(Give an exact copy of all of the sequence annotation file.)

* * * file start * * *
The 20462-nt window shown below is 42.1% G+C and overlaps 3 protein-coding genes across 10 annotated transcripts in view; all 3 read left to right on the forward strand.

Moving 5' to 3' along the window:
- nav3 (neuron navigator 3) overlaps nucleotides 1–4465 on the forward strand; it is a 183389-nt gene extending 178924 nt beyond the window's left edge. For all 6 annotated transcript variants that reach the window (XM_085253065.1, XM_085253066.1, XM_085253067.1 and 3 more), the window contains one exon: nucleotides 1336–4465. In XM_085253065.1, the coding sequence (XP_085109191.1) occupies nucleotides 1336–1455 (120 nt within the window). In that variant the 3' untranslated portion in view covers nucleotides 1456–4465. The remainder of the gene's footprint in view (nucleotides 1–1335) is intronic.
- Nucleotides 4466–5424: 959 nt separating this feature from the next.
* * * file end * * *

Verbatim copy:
The 20462-nt window shown below is 42.1% G+C and overlaps 3 protein-coding genes across 10 annotated transcripts in view; all 3 read left to right on the forward strand.

Moving 5' to 3' along the window:
- nav3 (neuron navigator 3) overlaps nucleotides 1–4465 on the forward strand; it is a 183389-nt gene extending 178924 nt beyond the window's left edge. For all 6 annotated transcript variants that reach the window (XM_085253065.1, XM_085253066.1, XM_085253067.1 and 3 more), the window contains one exon: nucleotides 1336–4465. In XM_085253065.1, the coding sequence (XP_085109191.1) occupies nucleotides 1336–1455 (120 nt within the window). In that variant the 3' untranslated portion in view covers nucleotides 1456–4465. The remainder of the gene's footprint in view (nucleotides 1–1335) is intronic.
- Nucleotides 4466–5424: 959 nt separating this feature from the next.